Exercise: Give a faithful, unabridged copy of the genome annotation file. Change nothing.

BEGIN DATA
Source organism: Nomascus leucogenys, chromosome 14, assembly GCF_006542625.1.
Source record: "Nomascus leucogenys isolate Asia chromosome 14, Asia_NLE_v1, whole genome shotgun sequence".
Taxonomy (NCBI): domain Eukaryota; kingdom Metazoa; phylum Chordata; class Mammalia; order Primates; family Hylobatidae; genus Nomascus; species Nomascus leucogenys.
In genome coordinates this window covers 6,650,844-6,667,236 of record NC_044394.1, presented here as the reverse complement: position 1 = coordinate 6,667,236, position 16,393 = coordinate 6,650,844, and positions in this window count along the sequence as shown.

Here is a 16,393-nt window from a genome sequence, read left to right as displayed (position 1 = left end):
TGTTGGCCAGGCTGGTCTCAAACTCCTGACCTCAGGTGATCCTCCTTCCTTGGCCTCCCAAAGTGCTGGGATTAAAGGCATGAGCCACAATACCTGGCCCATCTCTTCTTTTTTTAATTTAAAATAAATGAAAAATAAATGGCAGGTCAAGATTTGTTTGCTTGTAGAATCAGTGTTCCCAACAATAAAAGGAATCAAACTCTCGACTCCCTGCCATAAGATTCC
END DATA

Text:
Source organism: Nomascus leucogenys, chromosome 14, assembly GCF_006542625.1.
Source record: "Nomascus leucogenys isolate Asia chromosome 14, Asia_NLE_v1, whole genome shotgun sequence".
Taxonomy (NCBI): domain Eukaryota; kingdom Metazoa; phylum Chordata; class Mammalia; order Primates; family Hylobatidae; genus Nomascus; species Nomascus leucogenys.
In genome coordinates this window covers 6,650,844-6,667,236 of record NC_044394.1, presented here as the reverse complement: position 1 = coordinate 6,667,236, position 16,393 = coordinate 6,650,844, and positions in this window count along the sequence as shown.

Here is a 16,393-nt window from a genome sequence, read left to right as displayed (position 1 = left end):
TGTTGGCCAGGCTGGTCTCAAACTCCTGACCTCAGGTGATCCTCCTTCCTTGGCCTCCCAAAGTGCTGGGATTAAAGGCATGAGCCACAATACCTGGCCCATCTCTTCTTTTTTTAATTTAAAATAAATGAAAAATAAATGGCAGGTCAAGATTTGTTTGCTTGTAGAATCAGTGTTCCCAACAATAAAAGGAATCAAACTCTCGACTCCCTGCCATAAGATTCC